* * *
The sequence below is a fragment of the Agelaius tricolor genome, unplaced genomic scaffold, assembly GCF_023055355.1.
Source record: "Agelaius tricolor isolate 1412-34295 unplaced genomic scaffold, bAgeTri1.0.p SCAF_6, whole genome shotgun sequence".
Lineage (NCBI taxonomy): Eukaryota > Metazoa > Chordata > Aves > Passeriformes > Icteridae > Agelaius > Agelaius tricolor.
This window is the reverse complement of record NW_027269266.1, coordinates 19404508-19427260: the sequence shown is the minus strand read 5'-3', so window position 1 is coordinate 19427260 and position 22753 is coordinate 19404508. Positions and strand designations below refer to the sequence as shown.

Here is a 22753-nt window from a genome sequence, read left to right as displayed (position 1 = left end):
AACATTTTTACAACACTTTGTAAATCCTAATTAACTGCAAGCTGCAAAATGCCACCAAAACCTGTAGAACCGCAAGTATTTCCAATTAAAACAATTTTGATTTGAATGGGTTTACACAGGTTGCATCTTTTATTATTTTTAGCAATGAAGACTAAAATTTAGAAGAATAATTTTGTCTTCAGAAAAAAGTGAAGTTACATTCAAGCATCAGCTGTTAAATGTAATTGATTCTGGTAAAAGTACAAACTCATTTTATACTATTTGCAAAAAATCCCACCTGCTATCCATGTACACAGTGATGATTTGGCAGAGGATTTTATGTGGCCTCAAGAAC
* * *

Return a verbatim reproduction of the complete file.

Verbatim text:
The sequence below is a fragment of the Agelaius tricolor genome, unplaced genomic scaffold, assembly GCF_023055355.1.
Source record: "Agelaius tricolor isolate 1412-34295 unplaced genomic scaffold, bAgeTri1.0.p SCAF_6, whole genome shotgun sequence".
Lineage (NCBI taxonomy): Eukaryota > Metazoa > Chordata > Aves > Passeriformes > Icteridae > Agelaius > Agelaius tricolor.
This window is the reverse complement of record NW_027269266.1, coordinates 19404508-19427260: the sequence shown is the minus strand read 5'-3', so window position 1 is coordinate 19427260 and position 22753 is coordinate 19404508. Positions and strand designations below refer to the sequence as shown.

Here is a 22753-nt window from a genome sequence, read left to right as displayed (position 1 = left end):
AACATTTTTACAACACTTTGTAAATCCTAATTAACTGCAAGCTGCAAAATGCCACCAAAACCTGTAGAACCGCAAGTATTTCCAATTAAAACAATTTTGATTTGAATGGGTTTACACAGGTTGCATCTTTTATTATTTTTAGCAATGAAGACTAAAATTTAGAAGAATAATTTTGTCTTCAGAAAAAAGTGAAGTTACATTCAAGCATCAGCTGTTAAATGTAATTGATTCTGGTAAAAGTACAAACTCATTTTATACTATTTGCAAAAAATCCCACCTGCTATCCATGTACACAGTGATGATTTGGCAGAGGATTTTATGTGGCCTCAAGAAC